Dame Edna Everage and the Rise of Western Civilisation 
by John Lahr.
Bloomsbury, 242 pp., £14.99, October 1991, 0 7475 1021 0
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... him. He said: ‘I was probably in my dressing-room asking: “Where are all my friends?” ’ John Lahr is not the first writer on Humphries to wonder how it is that Dame Edna contrives to make her victims enjoy being mocked. In the television studio politicians are made to dance like bears and sing like birds. Husky male film stars wear frilly ...

Short Cuts

Thomas Jones: Telly, 9 August 2001

... Bloomsbury have sent out the first publicity pack for Kenneth Tynan’s diaries, edited by John Lahr, which are to be published in October. Among the slogans (‘Think Alan Clark meets Alan Bennett’ – no, don’t) and the paraphernalia (a padlock and key) is a pamphlet of highlights. A good many of the selected entries concern spanking, and a good many others are anecdotes about Hemingway, Dietrich, Olivier, Vivien Leigh, Miles Davis, Gregory Peck, but it’s not all like that ...

One Great Good True Thing

Thomas Powers: Tennessee Williams, 20 November 2014

Tennessee Williams: Mad Pilgrimage of the Flesh 
by John Lahr.
Bloomsbury, 765 pp., £30, September 2014, 978 1 4088 4365 9
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... plays on the stage in the 1940s and 1950s; 12 years in the case of his latest and best biographer, John Lahr; or even as little as six weeks by me while reading Lahr’s absorbing Life, along with the work, and a big chunk of all the stuff Williams wrote and said about the work – is to learn and relearn how soberly ...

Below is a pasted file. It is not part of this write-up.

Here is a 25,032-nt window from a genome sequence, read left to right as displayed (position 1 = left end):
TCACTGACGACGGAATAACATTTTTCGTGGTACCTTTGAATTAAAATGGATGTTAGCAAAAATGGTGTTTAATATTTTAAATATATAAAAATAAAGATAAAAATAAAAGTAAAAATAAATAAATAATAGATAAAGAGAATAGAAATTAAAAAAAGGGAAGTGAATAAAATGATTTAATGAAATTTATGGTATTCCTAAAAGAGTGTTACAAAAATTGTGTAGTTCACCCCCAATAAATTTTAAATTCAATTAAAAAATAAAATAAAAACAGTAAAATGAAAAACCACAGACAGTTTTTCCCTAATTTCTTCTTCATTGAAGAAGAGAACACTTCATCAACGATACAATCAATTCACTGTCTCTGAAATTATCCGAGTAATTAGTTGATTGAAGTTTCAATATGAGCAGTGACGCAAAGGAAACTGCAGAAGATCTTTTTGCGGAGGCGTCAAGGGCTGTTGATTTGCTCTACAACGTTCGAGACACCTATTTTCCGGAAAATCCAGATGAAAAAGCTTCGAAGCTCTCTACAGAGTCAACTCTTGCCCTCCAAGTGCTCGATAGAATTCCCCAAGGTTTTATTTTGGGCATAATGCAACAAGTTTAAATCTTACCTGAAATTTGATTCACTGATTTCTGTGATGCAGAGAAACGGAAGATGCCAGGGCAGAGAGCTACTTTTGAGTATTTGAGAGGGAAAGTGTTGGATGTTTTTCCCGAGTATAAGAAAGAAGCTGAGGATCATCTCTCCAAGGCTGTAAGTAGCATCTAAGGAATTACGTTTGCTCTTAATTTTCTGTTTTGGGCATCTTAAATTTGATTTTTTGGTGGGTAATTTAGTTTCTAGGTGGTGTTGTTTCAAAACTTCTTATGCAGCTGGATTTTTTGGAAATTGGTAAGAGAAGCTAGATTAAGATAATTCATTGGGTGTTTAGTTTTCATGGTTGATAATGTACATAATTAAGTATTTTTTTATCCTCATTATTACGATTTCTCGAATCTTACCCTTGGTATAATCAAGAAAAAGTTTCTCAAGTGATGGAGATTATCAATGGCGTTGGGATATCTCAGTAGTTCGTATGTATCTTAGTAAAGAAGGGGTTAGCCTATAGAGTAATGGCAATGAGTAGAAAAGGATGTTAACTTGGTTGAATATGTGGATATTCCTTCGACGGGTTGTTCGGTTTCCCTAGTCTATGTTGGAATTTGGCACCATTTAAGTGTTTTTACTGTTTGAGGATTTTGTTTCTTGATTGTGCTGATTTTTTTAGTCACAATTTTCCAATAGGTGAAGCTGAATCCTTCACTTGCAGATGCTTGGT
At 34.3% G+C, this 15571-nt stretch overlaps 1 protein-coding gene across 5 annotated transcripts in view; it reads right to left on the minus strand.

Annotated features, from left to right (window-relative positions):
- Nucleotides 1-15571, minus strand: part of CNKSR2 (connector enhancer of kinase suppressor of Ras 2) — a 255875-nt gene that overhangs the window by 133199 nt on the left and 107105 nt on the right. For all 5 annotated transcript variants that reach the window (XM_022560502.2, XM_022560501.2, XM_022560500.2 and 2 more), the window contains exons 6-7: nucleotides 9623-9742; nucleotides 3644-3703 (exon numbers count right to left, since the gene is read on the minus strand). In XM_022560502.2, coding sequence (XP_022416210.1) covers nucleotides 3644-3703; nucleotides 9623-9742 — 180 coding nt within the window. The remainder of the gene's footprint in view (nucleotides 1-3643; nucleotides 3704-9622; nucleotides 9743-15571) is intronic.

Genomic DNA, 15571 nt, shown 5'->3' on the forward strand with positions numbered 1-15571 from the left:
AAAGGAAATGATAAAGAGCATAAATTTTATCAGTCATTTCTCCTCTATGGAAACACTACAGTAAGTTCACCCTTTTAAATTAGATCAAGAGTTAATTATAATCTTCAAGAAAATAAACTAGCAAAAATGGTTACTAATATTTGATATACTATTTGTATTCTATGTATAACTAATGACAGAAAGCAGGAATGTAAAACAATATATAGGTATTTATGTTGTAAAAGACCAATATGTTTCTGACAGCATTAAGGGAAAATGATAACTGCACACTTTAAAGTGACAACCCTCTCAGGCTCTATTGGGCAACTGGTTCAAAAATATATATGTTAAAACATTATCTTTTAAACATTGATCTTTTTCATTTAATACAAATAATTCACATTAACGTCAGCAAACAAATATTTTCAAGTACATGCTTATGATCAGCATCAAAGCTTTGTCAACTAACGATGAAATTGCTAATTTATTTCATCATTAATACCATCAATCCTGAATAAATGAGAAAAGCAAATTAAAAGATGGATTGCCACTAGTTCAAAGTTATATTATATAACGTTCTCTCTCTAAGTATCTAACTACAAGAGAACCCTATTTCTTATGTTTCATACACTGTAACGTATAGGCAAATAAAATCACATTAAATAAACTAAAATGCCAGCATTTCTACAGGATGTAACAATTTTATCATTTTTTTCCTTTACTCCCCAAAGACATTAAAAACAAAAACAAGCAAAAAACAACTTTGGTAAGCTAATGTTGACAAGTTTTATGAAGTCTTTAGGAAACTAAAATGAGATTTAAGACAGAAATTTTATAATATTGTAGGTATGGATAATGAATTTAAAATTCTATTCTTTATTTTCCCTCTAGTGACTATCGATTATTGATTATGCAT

The Fame Game

Alan Brien, 6 September 1984

Hype 
by Steven Aronson.
Hutchinson, 198 pp., £5.95, May 1984, 0 09 156251 1
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Automatic Vaudeville 
by John Lahr.
Heinemann, 241 pp., £8.95, September 1984, 0 434 40188 9
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Broadway Babies: The People who made the American Musical 
by Ethan Mordden.
Oxford, 244 pp., £19, August 1984, 0 19 503345 0
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... his attacks, unscathed, protected by their own sense of themselves. It is a relief to turn to John Lahr’s Automatic Vaudeville, 15 reprinted essays written over the last decade, which go far to confirm his rating as the Leavis of the popular, largely performing arts, though this collection also includes a snatch of reportage on Dallas – at ...

Not a great decade to be Jewish

Will Self, 11 February 1993

Complete Prose 
by Woody Allen.
Picador, 473 pp., £14.99, November 1992, 0 330 32820 4
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... coincided with what critics have identified as the ‘epistemological break’ in his work. John Lahr, in his 1984 essay on Allen, wasn’t the first to take the view that the comic’s early films, thin narrative skeletons on to which Allen could graft his anarchic one-liners, were somehow more honest. After the break, according to ...